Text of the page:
To soften the lines of the teeth, drop the Opacity of the teeth group to 40%. Then, entering the mask again, select the mouth shape and apply Effect > Stylize > Inner Glow. Ensure the settings are as below, and the mouth is done!
We are nearly finished, just a few final touches! With the Pen Tool (P) give your koala some hair, to make him/her a little cuter.
Using the Pen Tool (P) again, draw a curved line as shown below, with a stroke color of white and 1pt thickness. Set the Opacity to 50% and duplicate it four times to look like the image below.
For some freckles create a series of small ellipses on the cheeks of the koala using the Ellipse Tool (L) and Selection Tool (V). Group them and change the Fill color to black, Blend Mode to Multiply and Opacity to 20%.
Soften these freckles by selecting the group and creating an opacity mask (as before, double-click the area on the Transparency Palette next to the thumbnail). This time create a circle with the Ellipse Tool (L) and give it a radial black to white gradient.
Duplicate this and position the two circles over the freckles as shown below. Notice the blurred white dots on the opacity mask – this is how your gradient circles should appear. Leave the opacity mask.
Our koala is rapidly nearing completion; we’ll just add some subtle shading. The method we’ll use here is a nice technique that you can use easily for other projects. Simply create yet another ellipse anywhere on the stage – approximately as big as one of the eyes. Jump to your Gradient Palette and give it a black to black radial gradient, and set the second slider’s opacity to 0%. Set the circle’s Blending Mode to Multiply and the Opacity to 20 – 30%.
Keep the circle selected and create an opacity mask. There are two check boxes next to the opacity mask: Clip and Invert Mask. First uncheck Clip, then create a black ellipse (L) over the first circle you made. Stretch it out slightly as shown and allow the bottom of the blurred first circle to peek out. The image demonstrates this. Exit the opacity mask.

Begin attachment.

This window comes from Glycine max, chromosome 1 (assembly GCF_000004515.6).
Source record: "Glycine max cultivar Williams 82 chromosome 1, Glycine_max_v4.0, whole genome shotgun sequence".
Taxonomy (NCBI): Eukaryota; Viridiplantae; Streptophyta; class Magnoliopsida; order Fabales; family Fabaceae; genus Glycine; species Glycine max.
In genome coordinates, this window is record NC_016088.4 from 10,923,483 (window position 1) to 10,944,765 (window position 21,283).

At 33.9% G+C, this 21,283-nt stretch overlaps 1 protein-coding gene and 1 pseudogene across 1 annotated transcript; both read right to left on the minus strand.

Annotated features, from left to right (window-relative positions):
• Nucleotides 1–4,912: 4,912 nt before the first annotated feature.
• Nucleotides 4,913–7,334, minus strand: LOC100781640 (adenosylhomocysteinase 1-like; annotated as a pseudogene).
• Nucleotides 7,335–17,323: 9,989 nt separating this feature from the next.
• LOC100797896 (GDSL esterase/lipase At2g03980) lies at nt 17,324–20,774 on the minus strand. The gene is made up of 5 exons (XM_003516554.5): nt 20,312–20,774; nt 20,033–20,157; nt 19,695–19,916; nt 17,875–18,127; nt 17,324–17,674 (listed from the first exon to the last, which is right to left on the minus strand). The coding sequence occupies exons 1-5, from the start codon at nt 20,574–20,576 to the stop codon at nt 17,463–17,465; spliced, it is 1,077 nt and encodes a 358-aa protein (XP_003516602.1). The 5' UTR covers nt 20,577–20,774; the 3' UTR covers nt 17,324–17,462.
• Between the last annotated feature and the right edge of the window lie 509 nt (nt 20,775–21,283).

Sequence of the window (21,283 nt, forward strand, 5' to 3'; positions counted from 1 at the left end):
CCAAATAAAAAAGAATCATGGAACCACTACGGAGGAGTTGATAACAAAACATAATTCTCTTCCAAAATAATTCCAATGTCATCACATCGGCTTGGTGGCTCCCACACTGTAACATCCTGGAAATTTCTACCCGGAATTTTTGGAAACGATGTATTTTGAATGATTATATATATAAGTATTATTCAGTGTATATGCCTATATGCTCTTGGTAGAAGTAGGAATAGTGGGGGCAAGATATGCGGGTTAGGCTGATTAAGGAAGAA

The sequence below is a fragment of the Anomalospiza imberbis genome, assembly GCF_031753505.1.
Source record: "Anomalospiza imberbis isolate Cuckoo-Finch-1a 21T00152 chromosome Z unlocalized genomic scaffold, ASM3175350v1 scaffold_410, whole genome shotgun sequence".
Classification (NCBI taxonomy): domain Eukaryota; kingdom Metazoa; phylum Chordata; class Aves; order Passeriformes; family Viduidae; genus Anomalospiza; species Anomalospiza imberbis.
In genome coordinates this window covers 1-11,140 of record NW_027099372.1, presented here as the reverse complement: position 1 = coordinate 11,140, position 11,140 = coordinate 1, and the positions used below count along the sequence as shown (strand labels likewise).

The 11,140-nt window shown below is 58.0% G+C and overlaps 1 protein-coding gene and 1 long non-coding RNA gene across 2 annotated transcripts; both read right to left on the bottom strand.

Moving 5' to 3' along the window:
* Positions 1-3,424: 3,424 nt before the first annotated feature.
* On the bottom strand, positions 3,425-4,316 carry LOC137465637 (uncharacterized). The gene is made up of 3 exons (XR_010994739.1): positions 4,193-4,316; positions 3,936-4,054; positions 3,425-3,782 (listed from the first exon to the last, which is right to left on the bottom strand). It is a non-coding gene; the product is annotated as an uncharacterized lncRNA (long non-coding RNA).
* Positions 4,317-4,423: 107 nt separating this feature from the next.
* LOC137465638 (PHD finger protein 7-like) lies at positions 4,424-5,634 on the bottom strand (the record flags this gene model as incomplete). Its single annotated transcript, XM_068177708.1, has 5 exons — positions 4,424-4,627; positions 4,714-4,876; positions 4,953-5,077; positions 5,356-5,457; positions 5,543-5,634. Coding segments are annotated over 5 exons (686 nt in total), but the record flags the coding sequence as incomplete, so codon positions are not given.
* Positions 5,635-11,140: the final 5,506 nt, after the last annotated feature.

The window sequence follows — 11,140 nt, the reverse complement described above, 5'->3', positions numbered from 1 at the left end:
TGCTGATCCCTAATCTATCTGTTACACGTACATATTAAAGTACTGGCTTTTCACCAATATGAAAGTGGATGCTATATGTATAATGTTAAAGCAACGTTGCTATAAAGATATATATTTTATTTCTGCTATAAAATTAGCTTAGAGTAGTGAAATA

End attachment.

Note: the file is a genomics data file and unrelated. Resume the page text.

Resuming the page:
What we have now is a stretchable, rotatable portion of shading that we can use to give depth to under the eyes and near the mouth. Place the shading underneath the eyes in such a way that the curves of each match smoothly.
Adjust how much of the blurred circle is covered by the black circle within the mask to vary the strength of the shadow, and use the opacity levels to reach a subtle but effective level of shading.
For the final touch, double-click the left ear group to enter the group in Isolation Mode, and select the larger ear layer. Copy it (Command + C) and exit Isolation Mode (Click the green arrow in the top left of the screen or double-click any unoccupied portion of the stage).
Paste the ear in place (Command +F) and give it a Linear gradient, from white to black. Set the gradient’s angle to 10 degrees, and the diamond slider to 75%. Set the white to 0% opacity. In the Layers Palette, move this new ear layer down until it is below the “head” layer, and above the ears. Set it to Multiply and 60% opacity.
You are done! Try importing your character into Photoshop to give it a final global lighting and color adjustment; and/or to add other elements, like a background. Thanks for sticking through this tutorial!